Part of an ongoing series for Coherent Development

I adopted Ruby on Rails in late 2005. It was one week after the Snakes and Rubies seminar at DePaul University in Chicago.

Snakes and Rubies was a presentation by Adrian Holovaty and David Heinemeier Hansson.

Adrian made a fantastic pitch for Django. Quickly make dynamic web sites.

David made some semantic jabs at Adrian regarding Web Site versus Web Application. David’s pitch was spot on. Quickly make dynamic web applications.

As I’ve reflected on those two presentation over the years, I often wonder what would’ve happened if my company had chosen Django? Why did we choose Rails over Django?

At the time it came down to Rails being post v1.0 and Django being v0.9x.

But I suspect that was a rationalization. The seminar was attended by lots of developers.

I believe that David’s presentation was directed at developers. Adrian’s spoke at a different level, as though speaking to a business manager.

And in the famous sweaty words of Steve Ballmer:

Developers! Developers! Developers!

Adopting Rails

From a quick survey, scaffolding could’ve been seen as the killer feature of Rails. It was a tool to help make quick models, views, and controllers.

But from Adrian’s presentation, I would’ve argued that Django was better and quicker at getting you further than Rails scaffolds.

What spoke to me was ActiveRecord. It was a powerful abstraction.

We were on a greenfield web application project that had 100 or so database tables. ActiveRecord was going to save us so much time.

We pounded out our models then moved up into our controllers. There were rough patches, but ActiveRecord was helping us model our domain.

I wasn’t writing tests. I felt as though I couldn’t learn both Rails and the paradigm of testing. And that was a huge mistake.

As Rails updated even patch level versions, things broke. As our client changed scope, things broke. As we further refined our understanding, things broke.

Adopting Testing

We switched and began writing automated tests. It was bumpy but my understanding of software development improved.

I realized that ActiveRecord callbacks were both powerful and painful. When an object was saved, all of the requisite things happened. But I had a hard time verifying the order of events. And the conditional logic on save was terrible.

In writing tests, I was starting to eat my own dog food. I was writing a consumer of the interface of my objects. And I was realizing a problem: ActiveRecord callbacks get in the way of isolated testing.

But I kept using ActiveRecord callbacks. They are stupid easy to write in the moment. But they are painful to later maintain.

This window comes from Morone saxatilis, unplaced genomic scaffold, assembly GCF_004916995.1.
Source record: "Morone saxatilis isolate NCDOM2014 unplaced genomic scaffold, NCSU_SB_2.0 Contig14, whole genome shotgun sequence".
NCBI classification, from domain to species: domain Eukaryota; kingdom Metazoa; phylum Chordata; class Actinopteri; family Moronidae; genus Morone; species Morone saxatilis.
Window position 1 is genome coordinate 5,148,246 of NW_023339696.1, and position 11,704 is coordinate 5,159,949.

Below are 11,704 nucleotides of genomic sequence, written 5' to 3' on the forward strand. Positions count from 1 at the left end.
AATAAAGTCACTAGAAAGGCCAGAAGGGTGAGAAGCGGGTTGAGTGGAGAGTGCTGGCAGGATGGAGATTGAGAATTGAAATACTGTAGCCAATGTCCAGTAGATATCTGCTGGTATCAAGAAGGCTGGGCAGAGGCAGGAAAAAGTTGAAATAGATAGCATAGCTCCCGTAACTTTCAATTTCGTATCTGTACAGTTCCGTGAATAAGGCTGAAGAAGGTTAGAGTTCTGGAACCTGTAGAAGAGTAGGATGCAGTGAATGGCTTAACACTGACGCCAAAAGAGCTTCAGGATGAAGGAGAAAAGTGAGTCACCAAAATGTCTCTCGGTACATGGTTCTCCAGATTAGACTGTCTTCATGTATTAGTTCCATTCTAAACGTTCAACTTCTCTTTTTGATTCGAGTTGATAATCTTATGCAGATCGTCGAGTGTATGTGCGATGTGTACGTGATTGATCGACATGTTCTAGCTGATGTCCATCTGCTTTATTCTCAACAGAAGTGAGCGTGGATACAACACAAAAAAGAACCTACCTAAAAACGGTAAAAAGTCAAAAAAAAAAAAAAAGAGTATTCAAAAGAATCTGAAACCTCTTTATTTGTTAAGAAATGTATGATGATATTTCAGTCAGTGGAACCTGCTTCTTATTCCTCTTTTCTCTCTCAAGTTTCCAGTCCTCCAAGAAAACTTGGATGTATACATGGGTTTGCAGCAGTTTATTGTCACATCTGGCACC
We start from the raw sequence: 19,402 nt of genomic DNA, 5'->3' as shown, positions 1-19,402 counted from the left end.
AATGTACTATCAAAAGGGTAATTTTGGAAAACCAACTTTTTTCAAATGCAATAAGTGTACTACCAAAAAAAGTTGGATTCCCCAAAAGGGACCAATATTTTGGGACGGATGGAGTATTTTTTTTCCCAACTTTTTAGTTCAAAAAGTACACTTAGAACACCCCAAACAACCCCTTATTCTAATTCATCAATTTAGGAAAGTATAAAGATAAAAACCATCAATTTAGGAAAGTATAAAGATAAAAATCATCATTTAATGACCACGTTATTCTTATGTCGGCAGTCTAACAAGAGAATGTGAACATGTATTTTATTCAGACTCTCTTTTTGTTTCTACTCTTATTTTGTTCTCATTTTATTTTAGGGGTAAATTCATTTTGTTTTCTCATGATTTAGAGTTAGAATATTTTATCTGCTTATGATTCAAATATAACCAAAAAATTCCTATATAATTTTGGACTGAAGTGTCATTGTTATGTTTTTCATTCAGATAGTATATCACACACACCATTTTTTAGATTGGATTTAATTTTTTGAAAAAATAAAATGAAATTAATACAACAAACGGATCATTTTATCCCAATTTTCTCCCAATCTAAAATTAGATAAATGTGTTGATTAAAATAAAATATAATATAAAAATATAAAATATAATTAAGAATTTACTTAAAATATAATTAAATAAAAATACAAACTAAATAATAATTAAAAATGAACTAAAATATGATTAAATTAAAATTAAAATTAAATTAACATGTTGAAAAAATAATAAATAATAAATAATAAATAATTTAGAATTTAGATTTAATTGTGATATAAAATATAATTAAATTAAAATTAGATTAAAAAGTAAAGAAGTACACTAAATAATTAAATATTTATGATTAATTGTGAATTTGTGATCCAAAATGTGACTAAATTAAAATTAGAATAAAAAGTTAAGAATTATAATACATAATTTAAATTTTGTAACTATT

However, my tests were adding value. They were:

  • Catching regressions
  • A place to write a test case to verify a bug had been squashed
  • Helping me think about how I’m using the production code

Note: I still wasn’t doing test driven development. That came later.

My Kingdom for a Place to Call Home

In hindsight, the reason for fat models was that I didn’t feel like I had an acceptable place to do the other work. And Jamis Buck’s Fat Models, Skinny Controllers blog post help crystalize this mindset.

Rails provided four application level concepts (though we now have app/assets):

  • Views
  • Controllers
  • Helpers
  • Models

If the code didn’t go in the Models, then where else should it go?

Mercifully, I had identified early on that Controllers already did too much work. But this kind of code didn’t belong in the Views nor Helpers.

So it was left in the models. And those models grew as they were responsible for:

  • Conditional Validations
  • Conditional Callbacks
  • State Machines
  • Relationship Managing Functions
  • Queries

So while my tests test/unit were called Unit tests, they were a far cry from isolated. They were entwined, lumbering, labyrinthine monsters of Doctor Frankenstein.

It was through testing and the insight of others that I realized something:

Rails is great for making your own personal application. But it implies that everything belongs in one of the top-level buckets. Which means collaborative development is a potential nightmare, as objects end up with many hands touching them.

Adopting a Hostile Stance towards Rails

It has become clear that I need a place for each of those things. And that is not in the model. Nor in the even worse app/model/concerns.

During development it may appear easier to keep these concepts together. But the ongoing maintenance costs and enhancement costs tell a different story. I have been down that path. I hate it.

And all of these lessons were because I kept testing the code I was writing in Rails. I started writing my tests first; then my production code.

Through repeated testing, my understanding of how to better construct things has evolved.

I have been tasked with helping construct sharable and configurable components for multiple applications spanning multiple development shops.

Its daunting in Rails because the “Rails Way” is easy, comfortable, and much of the ecosystem guides me to those fat and overworked models.

So thank you Rails for your implementation of the ActiveRecord pattern. It’s a fantastic pattern. But I’m ready to have those models do less work.

And even more than that, thank you Rails for championing testing. Without testing, I would be doomed to repeat my mistakes.

I have learned invaluable lessons from testing:

  • How to verify that something I did worked
  • How to pick something apart
  • How to play towards a solution
  • How to recognize usage patterns

And in a twist of fate, my tests tell me that Rails as written is inadequate for the solutions I need to deliver.